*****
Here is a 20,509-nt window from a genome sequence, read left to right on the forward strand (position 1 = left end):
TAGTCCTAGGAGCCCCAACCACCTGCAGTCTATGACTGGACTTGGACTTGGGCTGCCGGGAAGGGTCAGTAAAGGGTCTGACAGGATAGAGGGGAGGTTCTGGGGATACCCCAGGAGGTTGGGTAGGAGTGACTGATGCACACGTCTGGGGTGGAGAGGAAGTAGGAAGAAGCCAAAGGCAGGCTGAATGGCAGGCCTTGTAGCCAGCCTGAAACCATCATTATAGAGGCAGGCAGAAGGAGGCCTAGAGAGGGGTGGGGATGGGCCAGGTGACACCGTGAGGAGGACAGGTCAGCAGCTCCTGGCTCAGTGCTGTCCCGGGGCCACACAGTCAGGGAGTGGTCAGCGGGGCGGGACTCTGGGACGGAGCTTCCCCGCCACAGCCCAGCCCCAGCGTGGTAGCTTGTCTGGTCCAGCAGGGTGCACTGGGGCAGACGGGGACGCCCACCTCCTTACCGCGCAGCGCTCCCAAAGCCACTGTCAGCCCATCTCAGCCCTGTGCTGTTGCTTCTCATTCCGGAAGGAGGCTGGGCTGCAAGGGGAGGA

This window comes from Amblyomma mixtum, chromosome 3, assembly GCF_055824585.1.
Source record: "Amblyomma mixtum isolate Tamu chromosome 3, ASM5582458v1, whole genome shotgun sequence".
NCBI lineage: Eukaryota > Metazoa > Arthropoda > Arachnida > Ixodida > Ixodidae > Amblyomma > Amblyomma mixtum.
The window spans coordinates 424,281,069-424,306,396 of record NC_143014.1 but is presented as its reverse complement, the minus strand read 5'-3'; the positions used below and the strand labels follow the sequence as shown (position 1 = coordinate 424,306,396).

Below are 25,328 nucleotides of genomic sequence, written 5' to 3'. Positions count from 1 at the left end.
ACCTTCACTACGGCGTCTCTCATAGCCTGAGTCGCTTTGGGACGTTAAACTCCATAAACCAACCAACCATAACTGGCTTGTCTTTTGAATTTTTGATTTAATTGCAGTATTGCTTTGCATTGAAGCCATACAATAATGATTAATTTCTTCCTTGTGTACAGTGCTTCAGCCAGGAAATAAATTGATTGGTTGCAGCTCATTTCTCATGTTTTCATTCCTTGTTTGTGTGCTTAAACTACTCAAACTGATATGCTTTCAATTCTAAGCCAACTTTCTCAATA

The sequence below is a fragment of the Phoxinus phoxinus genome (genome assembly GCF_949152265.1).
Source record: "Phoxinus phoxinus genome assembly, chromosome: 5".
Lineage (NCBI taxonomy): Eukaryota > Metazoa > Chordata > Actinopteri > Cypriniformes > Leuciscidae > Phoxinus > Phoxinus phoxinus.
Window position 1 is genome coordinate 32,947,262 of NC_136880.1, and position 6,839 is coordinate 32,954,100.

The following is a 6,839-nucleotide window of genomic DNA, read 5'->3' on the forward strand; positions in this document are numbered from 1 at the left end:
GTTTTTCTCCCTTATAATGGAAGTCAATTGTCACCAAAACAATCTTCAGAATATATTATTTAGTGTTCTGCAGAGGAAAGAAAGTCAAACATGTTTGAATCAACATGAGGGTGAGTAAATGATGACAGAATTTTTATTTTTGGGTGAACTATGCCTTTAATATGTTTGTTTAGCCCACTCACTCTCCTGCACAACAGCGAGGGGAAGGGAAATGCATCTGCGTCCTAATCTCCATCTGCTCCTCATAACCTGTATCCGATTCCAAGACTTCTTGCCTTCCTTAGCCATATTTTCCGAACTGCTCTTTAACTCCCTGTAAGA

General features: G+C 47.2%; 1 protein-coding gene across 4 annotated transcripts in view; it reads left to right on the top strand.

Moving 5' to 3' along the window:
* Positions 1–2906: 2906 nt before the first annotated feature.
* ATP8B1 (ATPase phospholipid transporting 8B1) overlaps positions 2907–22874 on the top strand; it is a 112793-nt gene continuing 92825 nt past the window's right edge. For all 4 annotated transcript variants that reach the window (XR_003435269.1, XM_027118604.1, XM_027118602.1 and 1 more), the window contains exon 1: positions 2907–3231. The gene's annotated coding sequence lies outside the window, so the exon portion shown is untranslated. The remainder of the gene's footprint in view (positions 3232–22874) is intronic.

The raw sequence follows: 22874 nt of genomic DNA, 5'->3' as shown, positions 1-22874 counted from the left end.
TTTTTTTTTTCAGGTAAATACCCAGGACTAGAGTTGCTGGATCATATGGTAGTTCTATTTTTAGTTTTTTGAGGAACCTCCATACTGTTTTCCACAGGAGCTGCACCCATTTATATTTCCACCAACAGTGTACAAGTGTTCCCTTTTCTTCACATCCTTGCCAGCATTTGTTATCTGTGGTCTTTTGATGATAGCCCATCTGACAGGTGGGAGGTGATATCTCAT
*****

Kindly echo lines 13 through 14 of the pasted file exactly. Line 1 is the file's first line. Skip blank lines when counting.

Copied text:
The following is a 6,839-nucleotide window of genomic DNA, read 5'->3' on the forward strand; positions in this document are numbered from 1 at the left end:
GTTTTTCTCCCTTATAATGGAAGTCAATTGTCACCAAAACAATCTTCAGAATATATTATTTAGTGTTCTGCAGAGGAAAGAAAGTCAAACATGTTTGAATCAACATGAGGGTGAGTAAATGATGACAGAATTTTTATTTTTGGGTGAACTATGCCTTTAATATGTTTGTTTAGCCCACTCACTCTCCTGCACAACAGCGAGGGGAAGGGAAATGCATCTGCGTCCTAATCTCCATCTGCTCCTCATAACCTGTATCCGATTCCAAGACTTCTTGCCTTCCTTAGCCATATTTTCCGAACTGCTCTTTAACTCCCTGTAAGA